Installing VMware ESXi 4 over PXE

Let’s face it: installing VMware ESXi from a CD-ROM or from a USB key is painfully slow. Installing from the network is faster and more flexible. And preparing VMware to be installed from PXE turned out to be very easy.

The ISC DHCP configuration file could look like this:

# cat /etc/dhcpd.conf
default-lease-time 86400;
max-lease-time 604800;
option subnet-mask 255.255.255.0;
option broadcast-address 1.0.0.255;
option domain-name-servers 1.0.0.1;
option domain-name "example.com";

subnet 1.0.0.0 netmask 255.255.255.0 {
        range 1.0.0.100 1.0.0.254;
        option routers 1.0.0.2;
        option ntp-servers 1.0.0.3;
}

host esx {
        hardware ethernet 00:aa:bb:cc:dd:ee;
        fixed-address esx;
        next-server 1.0.0.4;
        filename "pxelinux.0";
}

The important bits are in the host esx section, where PXE boot support is enabled by means of the next-server and the filename directive. next-server specifies the IP address (or DNS name) of the TFTP server to be used to download the PXE boot loader and filename the file that stores the PXE boot loader code.

Looking inside the TFTP server, we can see that the tftpboot root directory is very simple: it consists of a standard pxelinux.0 PXE boot loader, a pxelinux.cfg directory where the configuration files are stored and a directory for all VMware-related files. pxelinux.0 is just part of the syslinux project. pxelinux.cfg has to be created by hand. vmware-esxi-4-0-0 contains files copied directly from the VMware ESXi 4 installable ISO image:

# ls -l /tftpboot
total 40
-rw-r--r--  1 root  wheel  14776 Sep 18 03:17 pxelinux.0
drwxr-xr-x  2 root  wheel    512 Sep 18 03:43 pxelinux.cfg
drwxr-xr-x  2 root  wheel    512 Sep 18 03:50 vmware-esxi-4-0-0

For all different naming options for configuration files stored under pxelinux.cfg, check the manual page for pxelinux or search the Internet. In my case, I just chose 01-${MAC} where ${MAC} is the MAC address of the Ethernet interface used to PXE-boot the machine where ESXi is to be installed. In this case, ${MAC} is 00-aa-bb-cc-dd-ee.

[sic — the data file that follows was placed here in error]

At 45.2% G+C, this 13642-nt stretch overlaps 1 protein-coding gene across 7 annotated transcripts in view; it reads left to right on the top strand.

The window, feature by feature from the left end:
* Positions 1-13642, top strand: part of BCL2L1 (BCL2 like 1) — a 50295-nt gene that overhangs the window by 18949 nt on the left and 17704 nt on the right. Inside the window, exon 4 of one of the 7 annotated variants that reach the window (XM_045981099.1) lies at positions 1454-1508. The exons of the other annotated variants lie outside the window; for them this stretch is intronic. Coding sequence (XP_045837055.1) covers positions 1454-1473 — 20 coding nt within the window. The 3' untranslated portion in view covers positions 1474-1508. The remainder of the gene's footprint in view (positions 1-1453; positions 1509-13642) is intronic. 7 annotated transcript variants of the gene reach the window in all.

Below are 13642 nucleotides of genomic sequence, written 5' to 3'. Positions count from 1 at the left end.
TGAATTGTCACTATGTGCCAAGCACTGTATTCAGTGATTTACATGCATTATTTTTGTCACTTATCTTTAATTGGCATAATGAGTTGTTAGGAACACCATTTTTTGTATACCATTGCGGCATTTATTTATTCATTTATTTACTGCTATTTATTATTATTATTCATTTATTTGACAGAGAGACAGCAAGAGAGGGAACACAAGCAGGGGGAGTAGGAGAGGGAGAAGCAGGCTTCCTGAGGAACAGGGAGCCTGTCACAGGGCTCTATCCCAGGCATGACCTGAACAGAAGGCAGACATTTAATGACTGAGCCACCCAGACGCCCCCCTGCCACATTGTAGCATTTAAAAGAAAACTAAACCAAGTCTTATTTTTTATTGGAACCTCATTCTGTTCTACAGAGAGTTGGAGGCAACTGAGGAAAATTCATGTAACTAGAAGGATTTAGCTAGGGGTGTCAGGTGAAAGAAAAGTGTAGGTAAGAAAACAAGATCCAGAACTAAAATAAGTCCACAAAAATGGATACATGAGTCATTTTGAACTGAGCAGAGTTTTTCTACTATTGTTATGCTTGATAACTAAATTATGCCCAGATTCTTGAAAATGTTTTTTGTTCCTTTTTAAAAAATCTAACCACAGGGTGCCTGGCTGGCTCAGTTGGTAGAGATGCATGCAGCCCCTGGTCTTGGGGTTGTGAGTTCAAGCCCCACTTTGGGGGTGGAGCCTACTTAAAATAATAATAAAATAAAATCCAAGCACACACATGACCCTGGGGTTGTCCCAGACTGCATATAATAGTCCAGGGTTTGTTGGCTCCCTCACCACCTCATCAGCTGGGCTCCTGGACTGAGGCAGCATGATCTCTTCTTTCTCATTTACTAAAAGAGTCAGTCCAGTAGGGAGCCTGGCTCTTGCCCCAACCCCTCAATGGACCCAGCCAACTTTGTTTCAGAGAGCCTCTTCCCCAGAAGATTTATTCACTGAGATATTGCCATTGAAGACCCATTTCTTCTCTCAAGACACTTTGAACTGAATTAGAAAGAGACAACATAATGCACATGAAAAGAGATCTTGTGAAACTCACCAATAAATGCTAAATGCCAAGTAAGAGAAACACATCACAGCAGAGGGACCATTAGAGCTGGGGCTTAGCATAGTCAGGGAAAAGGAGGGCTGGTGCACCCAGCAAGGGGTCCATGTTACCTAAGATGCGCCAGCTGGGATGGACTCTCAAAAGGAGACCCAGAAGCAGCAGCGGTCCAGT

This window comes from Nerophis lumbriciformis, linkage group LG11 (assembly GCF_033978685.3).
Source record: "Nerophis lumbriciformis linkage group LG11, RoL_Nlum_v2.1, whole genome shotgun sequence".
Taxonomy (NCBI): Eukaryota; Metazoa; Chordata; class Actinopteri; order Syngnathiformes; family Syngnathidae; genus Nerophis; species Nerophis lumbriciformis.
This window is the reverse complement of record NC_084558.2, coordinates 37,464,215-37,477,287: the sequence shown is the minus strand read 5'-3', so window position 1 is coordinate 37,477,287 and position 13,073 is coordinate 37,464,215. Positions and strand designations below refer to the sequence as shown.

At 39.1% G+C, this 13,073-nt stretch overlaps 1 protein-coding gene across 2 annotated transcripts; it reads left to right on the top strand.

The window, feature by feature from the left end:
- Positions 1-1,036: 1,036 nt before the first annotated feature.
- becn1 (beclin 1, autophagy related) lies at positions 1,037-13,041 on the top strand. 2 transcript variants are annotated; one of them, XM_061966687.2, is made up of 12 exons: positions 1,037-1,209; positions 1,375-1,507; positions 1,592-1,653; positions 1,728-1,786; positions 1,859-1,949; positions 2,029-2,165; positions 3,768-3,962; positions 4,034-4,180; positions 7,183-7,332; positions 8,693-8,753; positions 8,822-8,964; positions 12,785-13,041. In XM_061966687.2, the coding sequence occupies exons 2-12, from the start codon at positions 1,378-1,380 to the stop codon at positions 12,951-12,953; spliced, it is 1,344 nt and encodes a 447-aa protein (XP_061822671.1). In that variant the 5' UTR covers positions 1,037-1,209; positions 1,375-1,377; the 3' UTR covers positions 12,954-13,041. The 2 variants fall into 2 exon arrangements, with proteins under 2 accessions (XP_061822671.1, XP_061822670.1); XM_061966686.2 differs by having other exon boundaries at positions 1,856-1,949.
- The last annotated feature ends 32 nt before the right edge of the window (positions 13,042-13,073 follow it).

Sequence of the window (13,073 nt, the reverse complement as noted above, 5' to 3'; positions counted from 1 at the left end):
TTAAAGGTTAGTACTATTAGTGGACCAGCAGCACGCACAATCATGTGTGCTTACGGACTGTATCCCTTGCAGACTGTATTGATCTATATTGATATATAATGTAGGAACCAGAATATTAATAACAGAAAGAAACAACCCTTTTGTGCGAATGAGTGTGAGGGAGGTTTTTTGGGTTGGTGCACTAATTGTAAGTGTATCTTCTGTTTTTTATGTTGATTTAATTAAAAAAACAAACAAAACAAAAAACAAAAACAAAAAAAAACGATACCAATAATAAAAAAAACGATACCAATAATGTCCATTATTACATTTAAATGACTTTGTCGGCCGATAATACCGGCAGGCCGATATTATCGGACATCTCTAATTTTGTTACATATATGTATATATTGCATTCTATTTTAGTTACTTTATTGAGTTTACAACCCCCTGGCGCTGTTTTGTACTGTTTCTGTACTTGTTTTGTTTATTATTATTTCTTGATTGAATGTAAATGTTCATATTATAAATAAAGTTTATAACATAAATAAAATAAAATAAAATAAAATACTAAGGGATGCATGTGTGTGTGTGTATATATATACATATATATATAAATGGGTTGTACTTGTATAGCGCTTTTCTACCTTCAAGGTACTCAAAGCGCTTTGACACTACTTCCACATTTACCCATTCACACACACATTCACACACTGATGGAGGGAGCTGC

The contents of the configuration file are in fact a slightly modified copy of the contents of the isolinux.cfg file from the VMware ESXi 4.0 installable ISO image. The only differences are the default and label directives and the adjusted path names for the kernel and modules: all these files live inside their own directory to avoid polluting the tftpboot root.

# cat /tftpboot/pxelinux.cfg/01-00-aa-bb-cc-dd-ee
default esxi
label esxi
kernel vmware-esxi-4-0-0/mboot.c32
append vmware-esxi-4-0-0/vmkboot.gz
   --- vmware-esxi-4-0-0/vmkernel.gz
   --- vmware-esxi-4-0-0/sys.vgz
   --- vmware-esxi-4-0-0/cim.vgz
   --- vmware-esxi-4-0-0/ienviron.tgz
   --- vmware-esxi-4-0-0/image.tgz
   --- vmware-esxi-4-0-0/install.tgz

The files stored inside the vmware-esxi-4-0-0 directory were copied directly from the VMware ESXi 4.0 installable ISO image, as mentioned above:

# ls -l /tftpboot/vmware-esxi-4-0-0
total 694704
-r--r--r--  1 root  wheel   12730046 Sep 18 03:15 cim.vgz
-r--r--r--  1 root  wheel    5818848 Sep 18 03:15 ienviron.tgz
-r--r--r--  1 root  wheel  288629638 Sep 18 03:17 image.tgz
-r--r--r--  1 root  wheel      21456 Sep 18 03:17 install.tgz
-r-xr-xr-x  1 root  wheel      47404 Sep 18 03:44 mboot.c32
-r--r--r--  1 root  wheel   46184258 Sep 18 03:15 sys.vgz
-r--r--r--  1 root  wheel      16805 Sep 18 03:15 vmkboot.gz
-r--r--r--  1 root  wheel    2044368 Sep 18 03:15 vmkernel.gz
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7 thoughts on “Installing VMware ESXi 4 over PXE

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  4. I remember first hearing about the upcoming EPOXI fly-by and thinking “That’s weird, I don’t remember hearing about the launch of this EPOXI thing.” Of course then I looked it up and found out about Deep Impact and DIXI (this comet roundevouz) and EPOCh (the extrasolar planet work that the probe was doing while waiting for the rendevouz).
    Maybe I’m just cynical, but I found this to be even more exciting and amazing then these comet images! I mean NASA (and U of M) took a device that wasn’t even in earth orbit, that had finished its (already difficult) mission, and went and planned and accomplished two MORE with it, one of which wasn’t even anything like what it was designed for! This is Apollo-13-crew-return-caliber inventiveness, IMHO. Who says government agencies can’t be efficient? Seriously, this should be front page news on every American newspaper. Big ups to all the folks at NASA and U of M!

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